Join a conversation with professors Ken Gonzales-Day and Karolina Karlic.
Ken Gonzales-Day's interdisciplinary and conceptually grounded projects consider the history of photography, the construction of race, and the limits of representational systems ranging from lynching photograph to museum display.
Ken Gonzales-Day received his M.F.A. from UC Irvine and his M.A. in Art History from Hunter College. Gonzales-Day has been a senior fellow at Smithsonian American Art Museum and at the National Portrait Gallery. His photographs have been exhibited at the J. Paul Getty Museum; LACMA; Santa Barbara Museum of Art; Smithsonian American Art Museum and National Portrait Gallery; New Museum; the Gallery at REDCAT; LAXART; Palais de Tokyo (Paris); Generali Foundation (Vienna); and Museum of the City (Mexico City), among others. His books include Lynching in the West: 1850-1935 (Duke) and Profiled (LACMA). Gonzales-Day is a professor of art and the Fletcher Jones Chair in Art at Scripps College and was awarded a Guggenheim Fellowship in Photography in 2017.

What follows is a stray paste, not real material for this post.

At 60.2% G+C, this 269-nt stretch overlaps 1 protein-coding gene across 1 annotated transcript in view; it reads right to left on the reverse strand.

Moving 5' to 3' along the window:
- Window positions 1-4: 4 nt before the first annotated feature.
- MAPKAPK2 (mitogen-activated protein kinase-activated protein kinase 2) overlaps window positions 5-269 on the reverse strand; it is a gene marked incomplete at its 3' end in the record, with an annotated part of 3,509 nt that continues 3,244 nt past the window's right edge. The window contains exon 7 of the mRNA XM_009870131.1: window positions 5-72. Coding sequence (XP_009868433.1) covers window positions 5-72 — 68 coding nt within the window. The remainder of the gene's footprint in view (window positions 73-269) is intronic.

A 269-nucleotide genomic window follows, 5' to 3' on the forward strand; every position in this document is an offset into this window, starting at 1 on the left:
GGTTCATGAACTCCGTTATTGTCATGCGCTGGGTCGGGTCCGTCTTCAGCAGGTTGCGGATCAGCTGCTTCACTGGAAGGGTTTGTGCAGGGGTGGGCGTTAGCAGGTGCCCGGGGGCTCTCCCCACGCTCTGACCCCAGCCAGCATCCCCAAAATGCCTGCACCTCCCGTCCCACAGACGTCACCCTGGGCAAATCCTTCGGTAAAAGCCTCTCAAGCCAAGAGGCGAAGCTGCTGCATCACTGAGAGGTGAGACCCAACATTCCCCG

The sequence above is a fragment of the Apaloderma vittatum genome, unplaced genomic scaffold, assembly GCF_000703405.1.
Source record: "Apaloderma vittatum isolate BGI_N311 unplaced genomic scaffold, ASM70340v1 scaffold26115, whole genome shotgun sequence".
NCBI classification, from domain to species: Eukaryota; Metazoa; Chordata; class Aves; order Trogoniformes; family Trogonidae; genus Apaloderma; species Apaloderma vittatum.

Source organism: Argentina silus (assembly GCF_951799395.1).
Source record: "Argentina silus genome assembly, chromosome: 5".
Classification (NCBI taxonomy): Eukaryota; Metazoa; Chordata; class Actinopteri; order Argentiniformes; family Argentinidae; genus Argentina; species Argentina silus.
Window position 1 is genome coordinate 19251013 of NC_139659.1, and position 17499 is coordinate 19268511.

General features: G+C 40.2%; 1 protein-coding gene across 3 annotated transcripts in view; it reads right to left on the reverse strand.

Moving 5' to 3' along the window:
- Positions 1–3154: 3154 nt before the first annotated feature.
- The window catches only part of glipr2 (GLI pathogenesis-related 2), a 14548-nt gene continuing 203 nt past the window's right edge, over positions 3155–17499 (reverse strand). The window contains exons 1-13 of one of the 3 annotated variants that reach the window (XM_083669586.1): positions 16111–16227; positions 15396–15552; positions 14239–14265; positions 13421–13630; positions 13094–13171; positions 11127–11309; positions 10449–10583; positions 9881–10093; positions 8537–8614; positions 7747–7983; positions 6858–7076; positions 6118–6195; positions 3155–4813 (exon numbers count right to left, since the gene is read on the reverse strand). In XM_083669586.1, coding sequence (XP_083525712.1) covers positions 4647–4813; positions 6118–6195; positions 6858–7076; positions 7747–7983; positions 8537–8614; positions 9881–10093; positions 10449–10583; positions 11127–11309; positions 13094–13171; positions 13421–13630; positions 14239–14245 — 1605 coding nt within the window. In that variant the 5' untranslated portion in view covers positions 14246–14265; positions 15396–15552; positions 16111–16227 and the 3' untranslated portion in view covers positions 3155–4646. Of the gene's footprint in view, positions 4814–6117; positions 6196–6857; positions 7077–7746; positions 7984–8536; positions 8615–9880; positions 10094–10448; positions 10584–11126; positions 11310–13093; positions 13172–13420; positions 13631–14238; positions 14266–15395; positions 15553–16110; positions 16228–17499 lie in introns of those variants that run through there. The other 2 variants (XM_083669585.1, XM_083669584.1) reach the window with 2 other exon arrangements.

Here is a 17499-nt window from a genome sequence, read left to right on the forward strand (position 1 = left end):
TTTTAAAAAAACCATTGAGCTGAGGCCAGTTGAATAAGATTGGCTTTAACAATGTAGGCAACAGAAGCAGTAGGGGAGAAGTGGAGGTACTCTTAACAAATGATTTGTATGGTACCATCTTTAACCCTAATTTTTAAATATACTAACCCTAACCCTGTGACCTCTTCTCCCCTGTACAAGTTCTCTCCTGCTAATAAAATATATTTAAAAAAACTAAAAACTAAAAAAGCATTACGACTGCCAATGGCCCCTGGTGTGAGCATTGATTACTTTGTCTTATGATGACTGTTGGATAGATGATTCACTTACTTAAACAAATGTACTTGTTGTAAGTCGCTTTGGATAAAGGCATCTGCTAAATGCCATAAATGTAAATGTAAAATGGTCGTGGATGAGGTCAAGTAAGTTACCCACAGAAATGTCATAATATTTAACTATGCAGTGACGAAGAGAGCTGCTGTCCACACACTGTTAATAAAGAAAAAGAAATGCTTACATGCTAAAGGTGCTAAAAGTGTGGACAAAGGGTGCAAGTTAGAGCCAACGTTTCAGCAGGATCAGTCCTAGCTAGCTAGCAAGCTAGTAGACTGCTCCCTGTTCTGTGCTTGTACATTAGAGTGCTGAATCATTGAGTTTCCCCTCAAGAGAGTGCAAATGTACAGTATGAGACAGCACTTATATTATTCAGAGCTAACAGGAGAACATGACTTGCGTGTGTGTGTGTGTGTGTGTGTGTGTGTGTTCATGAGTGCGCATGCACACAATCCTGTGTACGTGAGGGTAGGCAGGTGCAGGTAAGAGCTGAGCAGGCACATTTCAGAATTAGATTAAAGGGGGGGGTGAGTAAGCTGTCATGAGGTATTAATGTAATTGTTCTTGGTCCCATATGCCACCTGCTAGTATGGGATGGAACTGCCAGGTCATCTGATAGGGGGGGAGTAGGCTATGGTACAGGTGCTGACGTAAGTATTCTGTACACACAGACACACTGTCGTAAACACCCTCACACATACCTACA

Karolina Karlic is an associate professor and the head of photography in the Art Department at UC Santa Cruz. Karlic is a photographer who creates work that widely addresses the intersection of photography, ethnofiction, and documentary practices, with a focus on systems of labor and industry, globalization, and their impact on the social and environmental landscape. Karlic has been the recipient of numerous fellowships, residencies, and awards, including the John Simon Guggenheim Fellowship (2011).
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FREE and open to the public
image credit: Ken Gonzales-Day, The Wonder Gaze, Saint James Park, San Jose, CA. 1933.